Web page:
Balfour Beatty has built a cycle lane through the Queen Elizabeth Olympic Park using waste plastic asphalt that has saved over a million plastic bags from going to landfill.
The contractor claimed it was the first time that asphalt has been replaced with a greener alternative on a UK cycle lane.
Working in partnership with Thames Water, Balfour Beatty used material provided by plastic asphalt developed by MacRebur.
The manufacturer claims its new material is more flexible and adaptable under temperature changes which reduces the chances of cracking and potholes forming over time. The material can also be recycled again at the end of its life.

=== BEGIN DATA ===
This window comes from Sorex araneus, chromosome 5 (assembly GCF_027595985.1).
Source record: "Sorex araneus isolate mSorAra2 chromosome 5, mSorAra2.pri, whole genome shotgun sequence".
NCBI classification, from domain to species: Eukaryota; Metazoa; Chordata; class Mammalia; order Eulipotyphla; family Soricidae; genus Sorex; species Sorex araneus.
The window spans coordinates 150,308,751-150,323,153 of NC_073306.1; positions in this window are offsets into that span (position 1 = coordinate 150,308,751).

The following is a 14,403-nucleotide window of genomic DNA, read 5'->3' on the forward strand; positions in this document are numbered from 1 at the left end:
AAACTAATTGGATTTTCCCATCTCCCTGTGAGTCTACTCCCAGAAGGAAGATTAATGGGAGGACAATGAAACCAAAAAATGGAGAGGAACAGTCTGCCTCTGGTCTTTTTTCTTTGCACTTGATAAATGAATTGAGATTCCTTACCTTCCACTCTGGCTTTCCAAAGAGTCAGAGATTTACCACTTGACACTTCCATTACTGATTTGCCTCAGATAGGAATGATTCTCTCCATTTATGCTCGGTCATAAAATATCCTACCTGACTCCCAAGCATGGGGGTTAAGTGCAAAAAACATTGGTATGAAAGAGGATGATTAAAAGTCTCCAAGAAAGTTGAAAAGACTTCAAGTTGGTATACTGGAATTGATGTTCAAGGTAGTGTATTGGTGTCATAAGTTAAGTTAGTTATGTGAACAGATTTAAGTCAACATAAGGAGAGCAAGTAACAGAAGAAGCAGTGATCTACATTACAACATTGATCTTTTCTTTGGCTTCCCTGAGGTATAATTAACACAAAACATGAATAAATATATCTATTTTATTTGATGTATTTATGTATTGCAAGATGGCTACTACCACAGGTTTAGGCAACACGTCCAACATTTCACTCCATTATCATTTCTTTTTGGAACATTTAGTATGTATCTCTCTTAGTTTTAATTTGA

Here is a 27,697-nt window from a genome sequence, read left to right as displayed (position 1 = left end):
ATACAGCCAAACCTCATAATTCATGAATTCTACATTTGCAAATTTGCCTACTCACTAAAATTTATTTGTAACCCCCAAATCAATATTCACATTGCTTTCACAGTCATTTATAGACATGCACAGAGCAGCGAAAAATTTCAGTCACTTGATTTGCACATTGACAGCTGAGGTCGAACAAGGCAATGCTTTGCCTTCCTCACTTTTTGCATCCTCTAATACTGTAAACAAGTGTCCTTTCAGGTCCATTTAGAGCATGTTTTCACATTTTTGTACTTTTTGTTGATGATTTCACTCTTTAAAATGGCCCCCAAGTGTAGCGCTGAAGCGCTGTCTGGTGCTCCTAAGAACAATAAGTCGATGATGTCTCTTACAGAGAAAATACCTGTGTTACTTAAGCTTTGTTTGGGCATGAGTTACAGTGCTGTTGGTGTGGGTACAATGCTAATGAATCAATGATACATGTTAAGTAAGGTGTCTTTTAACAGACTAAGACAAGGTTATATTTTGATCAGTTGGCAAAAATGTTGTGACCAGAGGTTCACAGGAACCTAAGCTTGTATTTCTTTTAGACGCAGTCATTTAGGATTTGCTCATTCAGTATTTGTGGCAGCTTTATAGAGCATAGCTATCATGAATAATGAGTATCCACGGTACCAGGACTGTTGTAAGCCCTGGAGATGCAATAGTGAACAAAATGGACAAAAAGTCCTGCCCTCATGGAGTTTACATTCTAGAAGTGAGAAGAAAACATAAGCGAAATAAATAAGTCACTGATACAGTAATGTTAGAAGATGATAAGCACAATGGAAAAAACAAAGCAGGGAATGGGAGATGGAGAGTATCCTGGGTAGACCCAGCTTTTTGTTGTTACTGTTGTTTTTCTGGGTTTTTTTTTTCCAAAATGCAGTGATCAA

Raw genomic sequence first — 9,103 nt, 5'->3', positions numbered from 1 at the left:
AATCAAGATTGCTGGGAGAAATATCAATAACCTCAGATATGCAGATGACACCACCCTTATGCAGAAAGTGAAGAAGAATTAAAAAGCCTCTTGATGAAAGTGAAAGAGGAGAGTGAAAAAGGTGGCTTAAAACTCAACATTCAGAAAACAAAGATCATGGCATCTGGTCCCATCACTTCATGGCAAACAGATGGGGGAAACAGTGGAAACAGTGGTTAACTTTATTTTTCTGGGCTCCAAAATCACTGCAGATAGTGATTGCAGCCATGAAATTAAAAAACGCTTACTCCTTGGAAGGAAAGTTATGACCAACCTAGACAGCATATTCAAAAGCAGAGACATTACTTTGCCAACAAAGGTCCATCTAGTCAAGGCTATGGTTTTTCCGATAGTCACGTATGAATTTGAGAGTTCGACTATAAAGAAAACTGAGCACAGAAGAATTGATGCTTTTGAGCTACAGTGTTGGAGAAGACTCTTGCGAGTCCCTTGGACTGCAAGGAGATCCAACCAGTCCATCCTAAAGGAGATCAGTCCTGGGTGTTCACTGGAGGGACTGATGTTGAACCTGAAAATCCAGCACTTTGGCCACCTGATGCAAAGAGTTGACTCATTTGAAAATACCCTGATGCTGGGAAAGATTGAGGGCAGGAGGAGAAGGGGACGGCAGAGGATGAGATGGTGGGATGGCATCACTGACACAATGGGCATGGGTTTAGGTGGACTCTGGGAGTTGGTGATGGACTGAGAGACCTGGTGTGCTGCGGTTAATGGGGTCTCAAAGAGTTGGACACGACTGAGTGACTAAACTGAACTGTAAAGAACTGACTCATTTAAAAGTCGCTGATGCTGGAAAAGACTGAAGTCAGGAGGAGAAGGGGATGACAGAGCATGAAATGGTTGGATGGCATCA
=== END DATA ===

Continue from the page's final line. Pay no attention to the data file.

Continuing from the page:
John McKay, Balfour Beatty senior construction manager for the works, said: “Throughout the project, sustainability played a vital role in the choices we made. Finding a material which not only saved plastic from landfill, but which could also be recycled again at the end of its life, is the ultimate sustainable solution.
“We are proud to have taken an innovative approach to sustainability and ultimately offer a more sustainable yet practical result to the community for their new cycle lane.”
The new cycle lane formed part of wider works to upgrade the Victorian sewer network running through the Waterworks Bridge in Stratford.